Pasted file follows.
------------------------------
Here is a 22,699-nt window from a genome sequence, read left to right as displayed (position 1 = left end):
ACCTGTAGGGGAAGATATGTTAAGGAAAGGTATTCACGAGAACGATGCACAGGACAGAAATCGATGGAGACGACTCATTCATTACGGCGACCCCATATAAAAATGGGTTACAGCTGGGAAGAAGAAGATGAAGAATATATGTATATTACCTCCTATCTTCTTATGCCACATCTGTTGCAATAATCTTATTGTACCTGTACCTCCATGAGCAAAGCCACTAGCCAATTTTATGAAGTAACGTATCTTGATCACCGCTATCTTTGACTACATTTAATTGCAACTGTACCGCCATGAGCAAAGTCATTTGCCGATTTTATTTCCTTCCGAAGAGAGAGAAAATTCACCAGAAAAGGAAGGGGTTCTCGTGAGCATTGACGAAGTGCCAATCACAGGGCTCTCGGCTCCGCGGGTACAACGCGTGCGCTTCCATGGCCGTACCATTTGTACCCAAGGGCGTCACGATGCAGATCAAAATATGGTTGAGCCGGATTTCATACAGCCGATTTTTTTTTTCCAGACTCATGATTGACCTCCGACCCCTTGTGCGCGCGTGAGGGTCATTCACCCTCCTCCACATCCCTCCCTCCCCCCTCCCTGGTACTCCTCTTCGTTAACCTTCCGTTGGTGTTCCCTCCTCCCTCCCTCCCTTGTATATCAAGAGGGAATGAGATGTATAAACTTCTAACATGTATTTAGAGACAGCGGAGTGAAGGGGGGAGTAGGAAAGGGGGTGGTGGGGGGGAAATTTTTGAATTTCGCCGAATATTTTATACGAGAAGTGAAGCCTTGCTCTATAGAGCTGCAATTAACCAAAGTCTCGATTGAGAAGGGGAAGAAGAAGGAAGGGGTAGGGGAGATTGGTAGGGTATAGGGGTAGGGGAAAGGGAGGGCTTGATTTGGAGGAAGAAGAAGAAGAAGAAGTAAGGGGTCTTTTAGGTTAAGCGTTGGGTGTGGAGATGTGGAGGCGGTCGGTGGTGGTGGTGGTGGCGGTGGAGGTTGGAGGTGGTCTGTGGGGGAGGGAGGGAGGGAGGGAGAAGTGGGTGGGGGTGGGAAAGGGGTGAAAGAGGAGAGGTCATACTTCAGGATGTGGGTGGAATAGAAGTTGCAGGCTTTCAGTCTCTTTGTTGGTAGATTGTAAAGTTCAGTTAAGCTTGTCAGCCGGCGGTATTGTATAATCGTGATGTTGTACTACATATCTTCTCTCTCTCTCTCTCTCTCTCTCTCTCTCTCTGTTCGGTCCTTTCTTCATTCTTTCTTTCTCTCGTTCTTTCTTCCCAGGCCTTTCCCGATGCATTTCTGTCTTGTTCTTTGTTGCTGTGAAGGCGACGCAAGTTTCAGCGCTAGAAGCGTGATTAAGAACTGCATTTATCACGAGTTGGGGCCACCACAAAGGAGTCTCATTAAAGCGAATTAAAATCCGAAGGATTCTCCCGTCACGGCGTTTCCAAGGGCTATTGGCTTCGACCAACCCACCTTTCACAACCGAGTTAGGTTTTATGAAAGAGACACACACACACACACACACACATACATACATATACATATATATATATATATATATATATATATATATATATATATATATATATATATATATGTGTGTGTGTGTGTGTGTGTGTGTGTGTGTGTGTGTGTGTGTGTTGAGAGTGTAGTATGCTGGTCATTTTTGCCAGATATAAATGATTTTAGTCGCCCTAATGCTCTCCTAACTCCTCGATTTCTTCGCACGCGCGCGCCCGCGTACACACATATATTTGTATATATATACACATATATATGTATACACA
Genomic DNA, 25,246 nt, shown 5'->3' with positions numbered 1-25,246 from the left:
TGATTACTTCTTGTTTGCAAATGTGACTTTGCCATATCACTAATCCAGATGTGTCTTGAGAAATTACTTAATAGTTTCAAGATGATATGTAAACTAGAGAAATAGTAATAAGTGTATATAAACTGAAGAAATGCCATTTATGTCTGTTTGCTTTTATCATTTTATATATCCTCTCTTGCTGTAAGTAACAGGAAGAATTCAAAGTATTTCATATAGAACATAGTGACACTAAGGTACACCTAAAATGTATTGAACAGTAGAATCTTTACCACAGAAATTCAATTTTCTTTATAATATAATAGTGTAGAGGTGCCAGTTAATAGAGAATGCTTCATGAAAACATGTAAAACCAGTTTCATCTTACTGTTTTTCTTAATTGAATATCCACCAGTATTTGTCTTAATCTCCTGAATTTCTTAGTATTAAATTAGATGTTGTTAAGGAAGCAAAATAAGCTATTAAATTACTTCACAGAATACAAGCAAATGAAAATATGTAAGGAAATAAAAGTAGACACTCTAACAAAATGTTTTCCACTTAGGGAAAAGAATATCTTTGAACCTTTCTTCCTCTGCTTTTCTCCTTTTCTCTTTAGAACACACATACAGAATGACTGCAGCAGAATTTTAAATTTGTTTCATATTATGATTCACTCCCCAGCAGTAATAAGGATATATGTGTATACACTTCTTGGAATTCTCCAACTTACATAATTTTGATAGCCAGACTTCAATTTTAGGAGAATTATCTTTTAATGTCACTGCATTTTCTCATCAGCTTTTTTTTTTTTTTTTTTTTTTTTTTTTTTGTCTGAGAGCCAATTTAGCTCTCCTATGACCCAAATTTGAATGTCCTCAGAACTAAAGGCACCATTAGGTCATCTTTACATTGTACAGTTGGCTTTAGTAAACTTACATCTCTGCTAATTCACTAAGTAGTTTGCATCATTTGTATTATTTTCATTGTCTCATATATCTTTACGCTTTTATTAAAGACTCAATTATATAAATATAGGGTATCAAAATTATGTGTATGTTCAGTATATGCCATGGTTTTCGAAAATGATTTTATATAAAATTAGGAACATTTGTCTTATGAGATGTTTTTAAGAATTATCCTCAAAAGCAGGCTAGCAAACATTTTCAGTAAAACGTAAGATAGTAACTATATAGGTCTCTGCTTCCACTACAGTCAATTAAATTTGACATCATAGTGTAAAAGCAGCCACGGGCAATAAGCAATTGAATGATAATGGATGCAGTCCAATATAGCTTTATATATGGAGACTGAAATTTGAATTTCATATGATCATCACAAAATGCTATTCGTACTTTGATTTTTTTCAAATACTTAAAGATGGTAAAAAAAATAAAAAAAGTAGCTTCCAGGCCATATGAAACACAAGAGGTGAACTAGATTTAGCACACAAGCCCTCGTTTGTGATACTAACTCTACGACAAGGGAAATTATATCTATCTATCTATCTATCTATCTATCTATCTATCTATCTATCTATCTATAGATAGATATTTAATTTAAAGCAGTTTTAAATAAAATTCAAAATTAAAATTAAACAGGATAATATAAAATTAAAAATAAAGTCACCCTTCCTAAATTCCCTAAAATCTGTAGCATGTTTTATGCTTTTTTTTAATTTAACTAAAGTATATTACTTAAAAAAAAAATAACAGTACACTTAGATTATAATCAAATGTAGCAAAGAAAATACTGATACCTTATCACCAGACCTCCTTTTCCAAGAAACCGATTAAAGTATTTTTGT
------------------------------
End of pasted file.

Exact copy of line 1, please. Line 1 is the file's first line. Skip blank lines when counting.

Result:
Here is a 22,699-nt window from a genome sequence, read left to right as displayed (position 1 = left end):